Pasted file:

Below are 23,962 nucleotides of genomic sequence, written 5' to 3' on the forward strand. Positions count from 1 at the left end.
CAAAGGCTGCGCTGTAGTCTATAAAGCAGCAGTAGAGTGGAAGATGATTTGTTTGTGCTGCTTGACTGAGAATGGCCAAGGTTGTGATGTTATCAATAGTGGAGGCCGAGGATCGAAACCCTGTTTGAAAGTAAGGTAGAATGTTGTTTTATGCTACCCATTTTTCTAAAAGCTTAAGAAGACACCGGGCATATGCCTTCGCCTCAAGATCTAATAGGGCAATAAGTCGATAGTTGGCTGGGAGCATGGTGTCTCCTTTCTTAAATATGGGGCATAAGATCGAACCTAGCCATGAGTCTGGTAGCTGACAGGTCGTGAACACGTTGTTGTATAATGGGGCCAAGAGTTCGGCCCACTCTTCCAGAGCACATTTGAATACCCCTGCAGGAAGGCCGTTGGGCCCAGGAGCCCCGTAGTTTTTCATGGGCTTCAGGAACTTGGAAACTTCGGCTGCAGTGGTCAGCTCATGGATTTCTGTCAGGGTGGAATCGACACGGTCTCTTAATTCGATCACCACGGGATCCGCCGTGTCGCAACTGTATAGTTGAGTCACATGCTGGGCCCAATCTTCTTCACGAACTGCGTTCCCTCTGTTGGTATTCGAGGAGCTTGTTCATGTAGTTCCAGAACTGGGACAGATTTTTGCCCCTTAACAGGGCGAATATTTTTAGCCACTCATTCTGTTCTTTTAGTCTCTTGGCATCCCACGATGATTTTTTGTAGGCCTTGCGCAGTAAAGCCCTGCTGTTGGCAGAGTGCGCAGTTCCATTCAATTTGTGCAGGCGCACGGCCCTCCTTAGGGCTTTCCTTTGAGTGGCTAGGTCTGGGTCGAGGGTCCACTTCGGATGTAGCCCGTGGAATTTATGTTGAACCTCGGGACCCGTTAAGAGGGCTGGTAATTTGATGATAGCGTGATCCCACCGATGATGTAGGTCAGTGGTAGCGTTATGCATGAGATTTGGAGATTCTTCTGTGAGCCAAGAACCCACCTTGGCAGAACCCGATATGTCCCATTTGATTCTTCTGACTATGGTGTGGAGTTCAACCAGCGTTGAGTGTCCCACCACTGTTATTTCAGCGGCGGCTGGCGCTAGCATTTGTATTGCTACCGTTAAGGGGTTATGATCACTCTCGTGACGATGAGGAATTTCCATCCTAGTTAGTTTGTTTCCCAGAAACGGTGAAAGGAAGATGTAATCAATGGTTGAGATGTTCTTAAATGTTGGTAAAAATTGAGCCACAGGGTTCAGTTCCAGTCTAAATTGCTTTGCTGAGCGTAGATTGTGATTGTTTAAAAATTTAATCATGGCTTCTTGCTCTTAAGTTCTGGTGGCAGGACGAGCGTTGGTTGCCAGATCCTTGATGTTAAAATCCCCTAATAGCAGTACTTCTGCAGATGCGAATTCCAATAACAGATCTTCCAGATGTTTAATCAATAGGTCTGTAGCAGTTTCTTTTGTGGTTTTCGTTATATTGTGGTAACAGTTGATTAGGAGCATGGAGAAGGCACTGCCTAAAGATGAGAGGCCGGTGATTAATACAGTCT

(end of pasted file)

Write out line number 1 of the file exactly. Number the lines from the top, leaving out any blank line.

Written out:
Below are 23,962 nucleotides of genomic sequence, written 5' to 3' on the forward strand. Positions count from 1 at the left end.